Sure, if our entrepreneur’s business worked out and had employees before the 18-month mark, then the entrepreneur could’ve bought a group health insurance policy for the company and gotten health insurance for him or herself that way (group health insurance covers employees with pre-existing conditions but, by and large, pre-2014 individual health insurance was not available to people with pre-existing conditions). That would’ve allowed the entrepreneur to bid adieu to the COBRA insurance before it ran out, so the entrepreneur would’ve had continuous health insurance coverage. And many a healthy entrepreneur probably did just that.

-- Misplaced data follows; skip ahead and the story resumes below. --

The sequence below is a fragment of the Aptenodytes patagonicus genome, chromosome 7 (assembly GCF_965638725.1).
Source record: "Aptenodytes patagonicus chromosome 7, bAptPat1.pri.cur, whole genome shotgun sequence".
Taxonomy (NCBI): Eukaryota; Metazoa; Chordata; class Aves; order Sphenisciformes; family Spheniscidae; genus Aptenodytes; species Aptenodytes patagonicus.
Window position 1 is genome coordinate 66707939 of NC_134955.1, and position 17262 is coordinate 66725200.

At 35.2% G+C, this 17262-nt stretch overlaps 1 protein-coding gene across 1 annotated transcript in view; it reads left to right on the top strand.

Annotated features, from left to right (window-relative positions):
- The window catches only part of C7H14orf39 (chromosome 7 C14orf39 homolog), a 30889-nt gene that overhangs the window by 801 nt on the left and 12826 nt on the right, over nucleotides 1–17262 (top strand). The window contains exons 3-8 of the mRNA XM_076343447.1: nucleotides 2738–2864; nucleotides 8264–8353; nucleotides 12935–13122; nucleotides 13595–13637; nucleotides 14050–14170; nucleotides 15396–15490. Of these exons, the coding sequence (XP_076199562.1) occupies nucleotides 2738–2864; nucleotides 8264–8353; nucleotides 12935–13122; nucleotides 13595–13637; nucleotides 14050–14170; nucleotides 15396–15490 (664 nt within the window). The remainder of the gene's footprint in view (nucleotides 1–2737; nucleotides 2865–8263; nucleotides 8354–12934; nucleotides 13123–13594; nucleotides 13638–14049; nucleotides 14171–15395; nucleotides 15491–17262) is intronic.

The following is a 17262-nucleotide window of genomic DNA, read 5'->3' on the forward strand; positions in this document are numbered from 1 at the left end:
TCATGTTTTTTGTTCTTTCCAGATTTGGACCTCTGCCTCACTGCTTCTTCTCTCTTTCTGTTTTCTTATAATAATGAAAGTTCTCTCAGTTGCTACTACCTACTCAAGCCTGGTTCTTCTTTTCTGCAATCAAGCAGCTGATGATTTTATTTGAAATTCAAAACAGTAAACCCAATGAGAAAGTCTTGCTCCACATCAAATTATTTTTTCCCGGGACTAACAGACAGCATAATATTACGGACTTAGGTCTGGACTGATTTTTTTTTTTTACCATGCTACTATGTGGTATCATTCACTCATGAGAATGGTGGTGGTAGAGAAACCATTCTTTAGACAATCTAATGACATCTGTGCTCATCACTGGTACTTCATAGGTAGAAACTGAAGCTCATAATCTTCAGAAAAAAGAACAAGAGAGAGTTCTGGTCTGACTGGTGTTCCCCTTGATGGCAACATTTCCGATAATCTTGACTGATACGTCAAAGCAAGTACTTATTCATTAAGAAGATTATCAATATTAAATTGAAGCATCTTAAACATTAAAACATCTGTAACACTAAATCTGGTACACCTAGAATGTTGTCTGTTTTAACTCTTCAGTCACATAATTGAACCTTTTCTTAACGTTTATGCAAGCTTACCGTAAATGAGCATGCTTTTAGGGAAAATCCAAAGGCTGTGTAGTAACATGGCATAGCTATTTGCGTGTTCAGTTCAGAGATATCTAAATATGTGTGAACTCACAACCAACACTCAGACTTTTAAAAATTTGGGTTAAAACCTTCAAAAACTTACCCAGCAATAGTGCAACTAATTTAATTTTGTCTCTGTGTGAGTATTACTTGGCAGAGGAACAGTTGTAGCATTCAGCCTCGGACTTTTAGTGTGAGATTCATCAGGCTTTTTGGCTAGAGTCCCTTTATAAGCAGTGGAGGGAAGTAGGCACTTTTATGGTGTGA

But how many an unhealthy entrepreneur do you think would’ve actually taken that risk? And how about unhealthy entrepreneurs who were also parents? How many of those folks do you think would’ve taken that risk and imposed it on their children? And of those who did, how did well did they hold up to the stress? Why, the stress alone might’ve been enough to give our entrepreneur heart problems that otherwise wouldn’t’ve happened . . .
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That’s one heck of a wacky, jerry-rigged, nonsensical, Kafkaesque system, eh?
I mean, why should an entrepreneur making a decision about starting a business have to learn all this heath insurance quagmire stuff in the first place? And why should two identical entrepreneurs — one with perfect health and the other with perfect health except for a long-ago heart problem at birth — be subject to such differing factors going into their entrepreneurial go/no-go decision?